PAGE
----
It’s fitting that the Netherlands play in orange, because Holland are rising like a bright phoenix from the ashes of their former selves.
Runners-up in the 2010 World Cup and semi-finalists in 2014, the Netherlands fell so quickly that they weren’t even a laughing stock, the footballing world just looked at them in shock.
Our friends at Football Whispers are here to detail their fall, and how they’ve managed to pick themselves back up again.
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When The Oranje were blue
The years 2015-2018 were the nadir of Dutch men’s national football (the women’s team won the European Championships on home soil in 2017).
Danny Blind’s team failed to qualify for Euro 2016, even missing out on the play-offs as they slumped to fourth in their group behind Czech Republic, Iceland and Turkey.
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Qualification for the 2018 World Cup went marginally better, but being the second failed attempt to make a major tournament in a row it was even more embarrassing. Their group was always going to be tough, including France, the eventual world champions, but Sweden took the play-off spot ahead of the Netherlands on goal difference.
Danny Blind was sacked part-way through the campaign, after losing 2-0 away to Bulgaria in March 2017, a key result that cost the Dutch their place in the World Cup. They only dropped points to France, in France, after that, but by that point the damage had already been done.
The road to recovery begins
Veteran Dick Advocaat took over for the rest of qualification, his third stint as manager of his country.
He only lasted for a few months, announcing that he would not continue as manager in November 2017, when qualification had ended. His most significant moment in charge may have been an eating of words: “They [Sweden] won’t win 8-0. What a stupid question! I don’t believe that,” he said, ahead of the Swedes’ game against Luxembourg in October 2017.
Sweden won 8-0. The goal difference gap between Sweden and Netherlands extended to +12, with just one match remaining — the two nations meeting in Amsterdam. Needless to say, the Netherlands did not win 12-0 (ten short, it was 2-0).
Still, Advocaat’s reign saw four wins and one defeat to France. It was not all bad.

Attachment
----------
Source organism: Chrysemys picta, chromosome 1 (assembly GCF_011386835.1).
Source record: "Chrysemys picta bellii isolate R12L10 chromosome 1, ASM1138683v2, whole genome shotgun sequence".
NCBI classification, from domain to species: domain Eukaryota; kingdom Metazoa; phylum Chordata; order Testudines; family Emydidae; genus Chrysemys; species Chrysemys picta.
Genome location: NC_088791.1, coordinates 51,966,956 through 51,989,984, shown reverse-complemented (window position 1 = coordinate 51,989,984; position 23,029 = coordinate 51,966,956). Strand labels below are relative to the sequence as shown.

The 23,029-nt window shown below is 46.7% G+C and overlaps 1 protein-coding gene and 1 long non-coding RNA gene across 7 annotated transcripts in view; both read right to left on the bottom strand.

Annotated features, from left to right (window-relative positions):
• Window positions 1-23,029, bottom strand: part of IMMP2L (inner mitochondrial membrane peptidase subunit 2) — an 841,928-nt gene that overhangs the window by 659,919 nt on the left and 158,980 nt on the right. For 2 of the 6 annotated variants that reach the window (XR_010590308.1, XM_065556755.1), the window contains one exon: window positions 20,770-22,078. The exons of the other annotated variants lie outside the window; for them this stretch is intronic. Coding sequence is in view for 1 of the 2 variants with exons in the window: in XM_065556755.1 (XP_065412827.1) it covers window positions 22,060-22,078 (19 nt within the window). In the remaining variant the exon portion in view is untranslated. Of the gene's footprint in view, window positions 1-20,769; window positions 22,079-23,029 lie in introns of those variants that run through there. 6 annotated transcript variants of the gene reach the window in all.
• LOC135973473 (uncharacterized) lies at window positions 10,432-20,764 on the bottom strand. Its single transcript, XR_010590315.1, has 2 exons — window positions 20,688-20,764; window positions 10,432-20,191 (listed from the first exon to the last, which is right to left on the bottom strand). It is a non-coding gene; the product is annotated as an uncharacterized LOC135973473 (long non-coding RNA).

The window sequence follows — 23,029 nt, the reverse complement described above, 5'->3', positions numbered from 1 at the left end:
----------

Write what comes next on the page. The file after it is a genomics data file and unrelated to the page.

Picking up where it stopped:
It’s the new blood, the young players, who are the main cause for hope in Holland, and it was for them that Advocaat said he was moving aside.
“I’m stopping because I think it’s time for another generation,” the 70-year-old explained. “There is no doubt in my mind: it’s time for younger people, it’s time for them to make things work.”
One of this new generation, Matthijs de Ligt, had actually started under Advocaat’s predecessor, having a night to forget in the infamous defeat to Bulgaria.
But the revolution has truly come under Advocaat’s replacement, Ronald Koeman. During his tenure, young stars like Frenkie de Jong, Steven Bergwijn, and Justin Kluivert have all made their debuts.
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In the October international break, during which Koeman’s side beat Germany 3-0 and drew away to World Cup semi-finalists Belgium, he called up four players for the first time: Bergwijn, Pablo Rosario, Denzel Dumfries, and Arnaut Groeneveld.
Koeman explained that injuries to more senior players had forced his hand a little, “But another reason is that young players are developing and knocking on the door. I want to see that closely.”
Against the newbies, 24-year-old Memphis Depay looks like an old hand. Virgil van Dijk’s 27 years may not make him a spring chicken, but he too represents new blood in a way. When he was made captain by Koeman earlier this year, he only had 14 caps under his belt.
Let’s not pretend that Koeman’s time in charge has been without faults. They’ve won three, drawn three, and lost two during his tenure so far, with a smattering of disappointing results — a 1-1 draw with Slovakia in May, only beating Peru 2-1 in September.
However, the sides they’ve lost to were England and France, and both were only by a single goal, and they’ve beaten both Portugal and Germany 3-0.
It’s lucky timing that the next major tournament will be Euro 2020 — a generally easy qualification path and chance for youngsters to grow and mature ahead of a more difficult challenge of the 2022 World Cup campaign.
It’s not quite the return of Total Football for the Netherlands, but it’s the return of footballing hope. And that’s something, at least.
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